The Quinnipiac University School of Law will celebrate the 50th anniversary of U.S. Supreme Court Justice Thurgood Marshall’s swearing in at the 2017 Koskoff Symposium, “The Life and Legacy of Thurgood Marshall,” from 9 a.m. to 1 p.m. on Friday, Nov. 17, in the Ceremonial Courtroom, 370 Bassett Road. This event is free and open to the public, but registration is required by calling 203-582-3200 or visiting Quinnipi.ac/KoskoffSymposium17.

“The symposium will celebrate the October 2017 release of ‘Marshall,’ a film about him, and will examine his early career as a civil rights lawyer, his path breaking work at the NAACP and his decisions on the U.S. Supreme Court,” said Jennifer Gerarda Brown, dean of the School of Law. “We will gather historians, civil rights activists, former law clerks and friends to recall, analyze and honor the work of Thurgood Marshall.”

Michael Koskoff, a prominent Connecticut lawyer who is one of the screenwriters of the new film, also will attend.

Brown said the symposium will use the film and a broader view of Marshall’s career to argue that what we now refer to as the Civil Rights Movement of the second half of the 20th century began long before Brown v. Topeka Board of Education and the nonviolent protests of the 1950s-’60s. Many lawyers, black and white, including Marshall, were on the front line of the movement.

“At enormous risk, they took up cases to remedy discrimination against African-American litigants and often paid a heavy price for their brave commitment to justice,” Brown said.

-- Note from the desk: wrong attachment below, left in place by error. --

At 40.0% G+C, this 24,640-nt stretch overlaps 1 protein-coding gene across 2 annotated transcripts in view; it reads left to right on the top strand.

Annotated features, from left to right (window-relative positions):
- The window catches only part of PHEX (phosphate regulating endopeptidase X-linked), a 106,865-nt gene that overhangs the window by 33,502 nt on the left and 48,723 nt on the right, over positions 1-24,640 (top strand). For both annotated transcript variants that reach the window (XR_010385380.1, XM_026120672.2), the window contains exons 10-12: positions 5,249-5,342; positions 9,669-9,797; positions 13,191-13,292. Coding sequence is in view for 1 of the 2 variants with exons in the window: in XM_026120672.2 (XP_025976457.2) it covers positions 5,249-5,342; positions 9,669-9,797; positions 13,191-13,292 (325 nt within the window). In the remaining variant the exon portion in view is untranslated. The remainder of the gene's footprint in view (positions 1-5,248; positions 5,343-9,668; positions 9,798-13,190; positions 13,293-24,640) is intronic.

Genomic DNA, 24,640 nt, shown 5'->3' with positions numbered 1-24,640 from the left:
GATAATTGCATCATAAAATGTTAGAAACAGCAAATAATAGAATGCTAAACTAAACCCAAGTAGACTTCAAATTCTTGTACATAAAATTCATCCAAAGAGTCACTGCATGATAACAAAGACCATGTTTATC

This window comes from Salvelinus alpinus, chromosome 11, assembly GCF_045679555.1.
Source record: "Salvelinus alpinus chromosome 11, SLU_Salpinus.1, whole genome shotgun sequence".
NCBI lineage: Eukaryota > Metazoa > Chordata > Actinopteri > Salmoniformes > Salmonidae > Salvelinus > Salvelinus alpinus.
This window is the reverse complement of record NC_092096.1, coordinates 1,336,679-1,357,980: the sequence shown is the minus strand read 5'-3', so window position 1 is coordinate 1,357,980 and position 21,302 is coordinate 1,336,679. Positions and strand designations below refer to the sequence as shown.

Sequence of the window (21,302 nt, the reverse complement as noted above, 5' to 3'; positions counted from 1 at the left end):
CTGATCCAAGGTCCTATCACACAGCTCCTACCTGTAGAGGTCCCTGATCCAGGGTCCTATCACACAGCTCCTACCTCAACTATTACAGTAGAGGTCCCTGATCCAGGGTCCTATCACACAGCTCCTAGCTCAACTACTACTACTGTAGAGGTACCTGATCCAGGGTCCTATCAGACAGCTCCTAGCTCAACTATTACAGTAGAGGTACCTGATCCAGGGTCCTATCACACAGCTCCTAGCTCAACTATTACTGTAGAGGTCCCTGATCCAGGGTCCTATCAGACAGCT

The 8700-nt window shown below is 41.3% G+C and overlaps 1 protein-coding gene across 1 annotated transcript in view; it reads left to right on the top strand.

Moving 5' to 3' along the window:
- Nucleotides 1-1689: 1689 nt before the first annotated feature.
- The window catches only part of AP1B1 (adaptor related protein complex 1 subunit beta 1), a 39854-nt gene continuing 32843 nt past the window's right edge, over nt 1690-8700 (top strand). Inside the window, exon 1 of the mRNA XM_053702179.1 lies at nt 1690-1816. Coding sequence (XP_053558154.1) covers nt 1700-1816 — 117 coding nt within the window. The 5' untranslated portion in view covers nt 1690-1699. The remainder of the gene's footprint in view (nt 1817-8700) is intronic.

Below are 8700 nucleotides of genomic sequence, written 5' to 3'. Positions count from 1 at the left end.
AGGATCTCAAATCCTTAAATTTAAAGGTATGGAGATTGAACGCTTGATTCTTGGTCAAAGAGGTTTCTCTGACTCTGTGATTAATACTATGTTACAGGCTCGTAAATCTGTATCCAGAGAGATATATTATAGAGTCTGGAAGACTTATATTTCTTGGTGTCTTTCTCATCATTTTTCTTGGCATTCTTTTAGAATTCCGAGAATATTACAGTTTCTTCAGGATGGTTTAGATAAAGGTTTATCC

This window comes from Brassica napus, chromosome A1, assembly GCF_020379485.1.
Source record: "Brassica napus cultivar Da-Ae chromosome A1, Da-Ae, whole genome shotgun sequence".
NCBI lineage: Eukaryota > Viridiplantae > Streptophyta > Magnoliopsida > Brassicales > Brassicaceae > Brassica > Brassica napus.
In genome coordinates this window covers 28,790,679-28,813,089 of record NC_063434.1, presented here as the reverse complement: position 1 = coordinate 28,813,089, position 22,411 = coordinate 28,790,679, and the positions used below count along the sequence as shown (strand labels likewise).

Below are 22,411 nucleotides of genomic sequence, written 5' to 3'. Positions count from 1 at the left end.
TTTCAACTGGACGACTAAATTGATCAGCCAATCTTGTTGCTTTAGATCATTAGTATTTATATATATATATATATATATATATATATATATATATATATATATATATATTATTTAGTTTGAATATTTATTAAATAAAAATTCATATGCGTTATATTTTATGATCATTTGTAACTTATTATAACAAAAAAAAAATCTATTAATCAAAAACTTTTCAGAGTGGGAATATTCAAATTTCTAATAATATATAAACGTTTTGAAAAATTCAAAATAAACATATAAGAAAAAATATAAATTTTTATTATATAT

David Wilkins, Lester Kissel Professor of Law and director of the Center on the Legal Profession, Harvard Law School, will kick off the symposium by discussing “Black Lawyers in the Early Years of the Civil Rights Movement.”

Quinnipiac Law Professor Marilyn Ford will moderate the first panel, “Marshall’s Lawyering Years.” She will be joined by Larry Gibson, professor of law at University of Maryland Francis King Carey School of Law; Bernard Lafayette, chairman of the board, Southern Christian Leadership Conference.; Daniel Sharfstein, professor of law, professor of history, and co-director, George Barrett Social Justice Program, Vanderbilt Law School; and Kenneth G. Standard, counsel in the employment, labor and workforce management practice and general counsel emeritus at Epstein Becker Green.

Quinnipiac Professor of Law Emeritus Martin Margulies will moderate the second panel, “Marshall on the Court.” He will be joined by the Hon. Victor A. Bolden, U.S. district judge for the District of Connecticut; Susan Low Bloch, professor of law, Georgetown; Howard Glickstein, dean emeritus and professor of law, Touro Law Center; and Daniel Richman, Paul J. Kellner Professor of Law, Columbia.

Posted by Chris

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